"It’s fun being in a league and having something to compete for and I think that’s what made the Sports School Challenge so exciting," says Kate Mackenzie, a St. Mary’s alum who spent four seasons playing for the NCAA’s Quinnipiac University Bobcats. "We had the opportunity to play teams we hadn’t played before and we could play for a championship. For a competitive group of people, it always makes it so much fun."

While participation rates for female hockey in Canada have plateaued (Hockey Manitoba had 6,245 registered female players in 2018-19, a slight increase from the previous two seasons), the quality of the players, says former St. Mary’s star Randi Marcon, is still improving.

"There are more girls competing at a higher calibre," says the 22-year-old Marcon, who graduated with Mackenzie from Hamden, Conn.-based Quinnipiac in the spring of 2019. "When I think back, going to high school you could pinpoint the top players.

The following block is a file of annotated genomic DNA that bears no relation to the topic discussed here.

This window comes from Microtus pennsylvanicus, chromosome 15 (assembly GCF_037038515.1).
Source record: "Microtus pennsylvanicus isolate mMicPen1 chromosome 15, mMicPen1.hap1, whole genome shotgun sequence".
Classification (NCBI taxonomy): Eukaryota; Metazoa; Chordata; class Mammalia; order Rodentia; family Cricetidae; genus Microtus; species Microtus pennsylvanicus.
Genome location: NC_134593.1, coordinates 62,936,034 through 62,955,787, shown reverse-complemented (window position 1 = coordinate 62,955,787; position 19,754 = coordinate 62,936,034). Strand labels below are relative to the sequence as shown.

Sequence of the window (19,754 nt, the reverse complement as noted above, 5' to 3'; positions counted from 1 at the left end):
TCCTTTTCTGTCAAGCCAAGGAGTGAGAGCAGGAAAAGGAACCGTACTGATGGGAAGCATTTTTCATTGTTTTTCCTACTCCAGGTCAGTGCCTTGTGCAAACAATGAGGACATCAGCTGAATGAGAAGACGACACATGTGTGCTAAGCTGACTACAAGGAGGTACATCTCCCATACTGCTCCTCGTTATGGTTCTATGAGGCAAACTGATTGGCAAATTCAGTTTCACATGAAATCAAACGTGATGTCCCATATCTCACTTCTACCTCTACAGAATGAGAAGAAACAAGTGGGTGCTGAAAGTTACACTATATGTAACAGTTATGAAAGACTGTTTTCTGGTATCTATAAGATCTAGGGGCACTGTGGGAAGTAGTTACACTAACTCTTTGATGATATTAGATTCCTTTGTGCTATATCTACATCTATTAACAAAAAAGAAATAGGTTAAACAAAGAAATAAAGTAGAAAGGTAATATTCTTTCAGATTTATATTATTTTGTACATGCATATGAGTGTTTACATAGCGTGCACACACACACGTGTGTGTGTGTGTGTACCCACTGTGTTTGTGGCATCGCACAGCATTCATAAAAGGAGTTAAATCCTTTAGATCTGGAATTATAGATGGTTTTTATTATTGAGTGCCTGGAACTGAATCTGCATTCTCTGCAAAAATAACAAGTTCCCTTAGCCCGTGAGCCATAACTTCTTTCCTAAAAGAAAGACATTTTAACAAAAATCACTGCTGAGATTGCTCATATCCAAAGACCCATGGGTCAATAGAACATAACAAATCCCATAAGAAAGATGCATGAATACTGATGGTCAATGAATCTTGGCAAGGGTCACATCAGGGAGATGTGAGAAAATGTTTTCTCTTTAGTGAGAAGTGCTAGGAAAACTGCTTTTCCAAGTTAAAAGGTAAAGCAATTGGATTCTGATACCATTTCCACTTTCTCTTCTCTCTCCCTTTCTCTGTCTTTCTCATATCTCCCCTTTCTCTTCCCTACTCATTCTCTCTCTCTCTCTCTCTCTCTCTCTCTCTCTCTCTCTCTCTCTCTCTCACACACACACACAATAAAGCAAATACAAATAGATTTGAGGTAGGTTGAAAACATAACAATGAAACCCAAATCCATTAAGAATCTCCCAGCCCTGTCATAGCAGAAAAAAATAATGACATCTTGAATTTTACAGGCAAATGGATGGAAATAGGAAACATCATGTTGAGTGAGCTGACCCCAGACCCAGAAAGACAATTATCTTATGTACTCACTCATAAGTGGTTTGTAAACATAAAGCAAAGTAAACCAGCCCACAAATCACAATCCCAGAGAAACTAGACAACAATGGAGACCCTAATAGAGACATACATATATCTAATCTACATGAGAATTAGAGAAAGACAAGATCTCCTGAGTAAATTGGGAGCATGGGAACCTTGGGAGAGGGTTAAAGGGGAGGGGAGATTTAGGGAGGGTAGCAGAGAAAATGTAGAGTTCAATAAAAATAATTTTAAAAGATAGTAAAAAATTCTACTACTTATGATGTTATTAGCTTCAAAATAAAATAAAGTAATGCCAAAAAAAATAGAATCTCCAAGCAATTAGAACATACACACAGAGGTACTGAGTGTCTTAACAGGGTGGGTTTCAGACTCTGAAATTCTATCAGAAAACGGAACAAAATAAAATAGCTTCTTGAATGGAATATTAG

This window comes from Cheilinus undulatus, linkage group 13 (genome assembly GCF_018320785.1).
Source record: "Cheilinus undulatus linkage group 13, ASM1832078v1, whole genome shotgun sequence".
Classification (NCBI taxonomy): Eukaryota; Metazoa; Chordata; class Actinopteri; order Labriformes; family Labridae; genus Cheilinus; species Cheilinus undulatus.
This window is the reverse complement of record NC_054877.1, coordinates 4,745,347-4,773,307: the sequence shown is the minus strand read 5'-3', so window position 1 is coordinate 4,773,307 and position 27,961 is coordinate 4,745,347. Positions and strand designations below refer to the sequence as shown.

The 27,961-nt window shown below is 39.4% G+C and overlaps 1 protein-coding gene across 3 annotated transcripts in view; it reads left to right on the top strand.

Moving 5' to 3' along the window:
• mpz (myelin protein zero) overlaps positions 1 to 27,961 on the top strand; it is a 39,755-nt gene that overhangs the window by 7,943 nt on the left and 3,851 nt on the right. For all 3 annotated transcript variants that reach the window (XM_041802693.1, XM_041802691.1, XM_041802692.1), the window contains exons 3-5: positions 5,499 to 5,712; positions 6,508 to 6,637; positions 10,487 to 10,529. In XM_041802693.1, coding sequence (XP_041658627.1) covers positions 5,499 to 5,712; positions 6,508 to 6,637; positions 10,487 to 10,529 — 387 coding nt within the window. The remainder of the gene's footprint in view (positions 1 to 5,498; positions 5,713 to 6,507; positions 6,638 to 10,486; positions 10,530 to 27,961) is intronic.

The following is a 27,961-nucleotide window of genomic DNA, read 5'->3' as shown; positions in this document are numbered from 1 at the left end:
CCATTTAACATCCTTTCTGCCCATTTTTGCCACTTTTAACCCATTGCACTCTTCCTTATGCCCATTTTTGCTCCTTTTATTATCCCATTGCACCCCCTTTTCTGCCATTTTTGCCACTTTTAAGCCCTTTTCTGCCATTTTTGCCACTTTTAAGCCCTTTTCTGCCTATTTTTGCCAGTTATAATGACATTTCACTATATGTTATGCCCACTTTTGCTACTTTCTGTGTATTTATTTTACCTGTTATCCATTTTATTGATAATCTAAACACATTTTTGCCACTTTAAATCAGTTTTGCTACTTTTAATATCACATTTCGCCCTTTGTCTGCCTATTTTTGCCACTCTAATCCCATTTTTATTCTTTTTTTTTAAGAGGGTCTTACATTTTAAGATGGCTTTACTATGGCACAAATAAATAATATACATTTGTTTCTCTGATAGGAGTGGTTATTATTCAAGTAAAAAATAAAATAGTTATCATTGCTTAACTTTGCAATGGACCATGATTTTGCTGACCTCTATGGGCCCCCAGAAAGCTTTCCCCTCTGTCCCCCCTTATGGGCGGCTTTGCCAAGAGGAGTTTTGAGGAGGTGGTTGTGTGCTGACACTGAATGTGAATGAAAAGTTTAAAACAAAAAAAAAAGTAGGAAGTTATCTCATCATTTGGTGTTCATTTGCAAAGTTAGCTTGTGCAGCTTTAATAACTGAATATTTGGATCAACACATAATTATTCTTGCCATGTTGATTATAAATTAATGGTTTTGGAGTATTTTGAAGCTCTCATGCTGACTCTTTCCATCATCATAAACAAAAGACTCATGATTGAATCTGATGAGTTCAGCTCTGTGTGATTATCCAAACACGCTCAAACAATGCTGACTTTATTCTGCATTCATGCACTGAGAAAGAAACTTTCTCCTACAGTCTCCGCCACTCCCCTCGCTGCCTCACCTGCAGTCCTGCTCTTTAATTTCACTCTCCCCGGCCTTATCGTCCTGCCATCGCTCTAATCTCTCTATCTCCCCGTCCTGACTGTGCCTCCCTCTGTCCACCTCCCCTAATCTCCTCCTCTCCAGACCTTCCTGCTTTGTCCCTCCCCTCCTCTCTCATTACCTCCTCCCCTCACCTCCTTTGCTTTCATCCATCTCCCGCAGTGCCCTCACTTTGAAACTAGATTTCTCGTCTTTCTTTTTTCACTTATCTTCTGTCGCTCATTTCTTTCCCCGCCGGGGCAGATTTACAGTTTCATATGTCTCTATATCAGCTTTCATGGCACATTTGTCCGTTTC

"It’s fun being in a league and having something to compete for and I think that’s what made the Sports School Challenge so exciting," says Kate Mackenzie, a St. Mary’s alum who spent four seasons playing for the NCAA’s Quinnipiac University Bobcats. (Rob Rasmussen photo)

"It’s fun being in a league and having something to compete for and I think that’s what made the Sports School Challenge so exciting," says Kate Mackenzie, a St. Mary’s alum who spent four seasons playing for the NCAA’s Quinnipiac University Bobcats. (Rob Rasmussen photo)

‘Now you see the whole team is competitive and has that level of skill. The game in Canada and at university is growing tremendously. Every year in the States, we started the year with an exhibition game against a Canadian team and it was a good game. You don’t see much difference anymore."